The results are shown in Table 1.
With respect to the samples 1 through 4 in accordance with the present invention, in which electrolyte layers composed of stabilized zirconia were formed on lanthanum calcium manganite electrode substrates by the electrophoretic deposition process, and after firing at a temperature of 1,300° C. or less in air, stabilized zirconia was deposited by the CVD-EVD process using a gaseous compound containing zirconium, the sealing time was short, and the generation efficiency was excellent with an electric power density of 0.3 W/cm2 or more.
On the other hand, with respect to the samples 5 and 6, in which the firing temperature exceeded 1,300° C., although the sealing time was short, the generation efficiency was significantly inferior with an electric power density of 0.06 W/cm2 or less because of problems such as interdiffusion between the electrode substrate and the electrolyte layer.
TABLE 1______________________________________ ElectricFiring Sealing PowerSam- Temperature Time Densityple (°C.) (minutes) (W/cm2) Remarks______________________________________1 1,000 64 0.33 Example of This Invention2 1,100 58 0.32 "3 1,200 45 0.44 "4 1,300 27 0.33 "5 1,400 19 0.06 Comparative Example6 1,500 20 0 "______________________________________
After firing the layers deposited by the electrophoretic deposition process at a temperature of 1,250° C. in a manner similar to that in Example 1, stabilized zirconia was deposited by the CVD-EVD process in a manner similar to that in Example 1 while setting the difference in pressure (P1-P2) in the range of -8 to 20 Torr to produce the samples 7 through 13.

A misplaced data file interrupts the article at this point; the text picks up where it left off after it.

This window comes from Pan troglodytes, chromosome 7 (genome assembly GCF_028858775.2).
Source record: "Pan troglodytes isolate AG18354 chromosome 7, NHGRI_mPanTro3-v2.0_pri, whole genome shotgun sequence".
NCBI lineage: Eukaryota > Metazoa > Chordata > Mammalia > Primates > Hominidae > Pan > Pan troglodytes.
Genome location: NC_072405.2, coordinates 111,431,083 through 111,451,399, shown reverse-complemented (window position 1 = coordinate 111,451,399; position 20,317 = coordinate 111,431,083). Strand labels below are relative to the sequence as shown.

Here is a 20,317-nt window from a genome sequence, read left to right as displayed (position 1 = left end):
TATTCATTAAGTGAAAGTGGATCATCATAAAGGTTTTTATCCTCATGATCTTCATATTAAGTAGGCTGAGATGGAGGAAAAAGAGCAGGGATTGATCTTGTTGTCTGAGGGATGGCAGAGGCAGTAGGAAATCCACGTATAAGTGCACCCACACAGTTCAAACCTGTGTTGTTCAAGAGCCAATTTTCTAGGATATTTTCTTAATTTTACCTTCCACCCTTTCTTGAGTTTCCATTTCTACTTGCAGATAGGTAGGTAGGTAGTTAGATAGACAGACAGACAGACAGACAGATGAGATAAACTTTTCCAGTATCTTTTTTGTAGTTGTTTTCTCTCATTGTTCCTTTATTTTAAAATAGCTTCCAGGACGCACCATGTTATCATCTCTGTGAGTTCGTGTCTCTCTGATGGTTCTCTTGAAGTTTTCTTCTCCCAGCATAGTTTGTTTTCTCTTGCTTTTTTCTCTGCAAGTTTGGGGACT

Then, the sealing time was measured in the same way as in Example 1.
The results are shown in Table 2.
With respect to the samples 8 through 12, in which the diffrence in pressure (P1-P2) is in the range of -3 to 10 Torr a short sealing time of less than 2 hours can be achieved.
With respect to the samples 7 and 13, in which the differences in pressure (P1-P2) are 20 Torr and -8 Torr respectively, the sealing time is over 180 minutes.
TABLE 2______________________________________ Difference in Sealing TimeSample Pressure (Torr) (minutes)______________________________________7 20 over 1808 10 1159 7 10210 3 5111 0 4012 -3 7513 -8 over 180______________________________________
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|U.S. Classification||204/487, 204/490, 204/486, 204/484, 204/491, 427/255.36|
|International Classification||H01M8/12, C08F2/58, C23C16/40, C23C28/00, H01M8/02, C25D13/02, C23C16/44|
|Cooperative Classification||C23C16/4414, H01M8/1253, H01M8/1213, C25D13/02, C23C16/405, Y02E60/525, Y02P70/56|
|European Classification||C25D13/02, C23C16/44J, H01M8/12E2B, H01M8/12B2, C23C16/40H|
|Nov 16, 1998||AS||Assignment|
Owner name: NKK CORPORATION, JAPAN
Free format text: ASSIGNMENT OF ASSIGNORS INTEREST;ASSIGNORS:TOMURA, KEIJI;SHIOMITSU, TOHRU;OGAWA, TAKASHI;AND OTHERS;REEL/FRAME:009608/0562
Effective date: 19981104
|Feb 11, 2004||REMI||Maintenance fee reminder mailed|
|Jul 26, 2004||LAPS||Lapse for failure to pay maintenance fees|
|Sep 21, 2004||FP||Expired due to failure to pay maintenance fee|
Effective date: 20040725